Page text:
When Autism Feels Like Having a 'Volcano Heart'
I first heard the phrase “volcano heart” at random; it is the title of a fan-mixed song online that builds up its emotion slowly and then “erupts.” That song and its title stuck with me for years as perhaps the easiest way to explain what it’s like to live with emotion apparently taking such a back-seat role.
I took a personality test last week, and it turns out around 95 percent of my decisions are logical, compared to 5 percent emotional. It surprised me, but it does feel like that sometimes. I make countless choices by thinking them through with no interest in their emotional significance, asking only occasionally, “How do I really feel?” This is not borne out of an innate lack of interest in emotion. Rather, the speed at which I make rational decisions is necessary when dealing with the huge sensory input of my autistic mind. This demands my mental focus almost all the time, otherwise it simply overwhelms me.
It is a complicated issue, and not one that can be covered in a single analogy. But a “volcano heart” comes close to accurately showing what it’s like. As long as there is activity, a volcanic eruption is inevitable — the pressure building up beneath has to make it to the surface sometime.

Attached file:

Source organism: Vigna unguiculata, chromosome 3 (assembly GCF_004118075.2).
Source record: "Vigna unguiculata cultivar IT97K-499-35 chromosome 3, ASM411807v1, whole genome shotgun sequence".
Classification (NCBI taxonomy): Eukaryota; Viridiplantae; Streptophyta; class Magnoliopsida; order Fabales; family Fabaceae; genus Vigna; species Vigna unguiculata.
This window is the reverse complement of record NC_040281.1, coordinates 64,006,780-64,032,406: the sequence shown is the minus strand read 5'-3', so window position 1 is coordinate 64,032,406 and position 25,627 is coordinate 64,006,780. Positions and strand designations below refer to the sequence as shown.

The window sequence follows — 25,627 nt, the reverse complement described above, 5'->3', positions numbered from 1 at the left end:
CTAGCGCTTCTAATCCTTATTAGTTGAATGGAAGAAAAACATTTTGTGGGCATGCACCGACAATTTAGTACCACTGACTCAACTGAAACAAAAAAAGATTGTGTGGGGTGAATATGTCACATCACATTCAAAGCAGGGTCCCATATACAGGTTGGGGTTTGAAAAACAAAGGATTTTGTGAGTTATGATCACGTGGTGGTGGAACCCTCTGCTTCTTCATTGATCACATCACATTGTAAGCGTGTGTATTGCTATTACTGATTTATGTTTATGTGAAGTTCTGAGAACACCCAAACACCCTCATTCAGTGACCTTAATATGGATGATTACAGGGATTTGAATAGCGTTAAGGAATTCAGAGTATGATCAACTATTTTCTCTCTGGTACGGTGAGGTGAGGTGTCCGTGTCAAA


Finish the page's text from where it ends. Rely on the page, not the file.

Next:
Though I am always feeling, with very little chance to express that on the surface, it remains internal. The more feelings build up with no way of being let out, the more the pressure builds. With no way out, the uncontrolled release of that stress is unavoidable. This is a more recent issue I’ve faced with autism.
Since changing the amount I let emotions drive me isn’t an option, the question becomes “What can I do about it?” I need to let my emotions out so the pressure doesn’t get too high, so it doesn’t need to happen the hard way. Those moments of just feeling are far more precious to me than they are for many people, and there’s something everyone can learn from that.
Despite the problems having such a “volcano heart” causes, it doesn’t change the fact I have choices that need to be made precisely and without confusion. There will always come a time when we need volcano hearts. After all, like all mountains, volcanoes can weather even the strongest of storms.
Getty image by Francois Boudrias.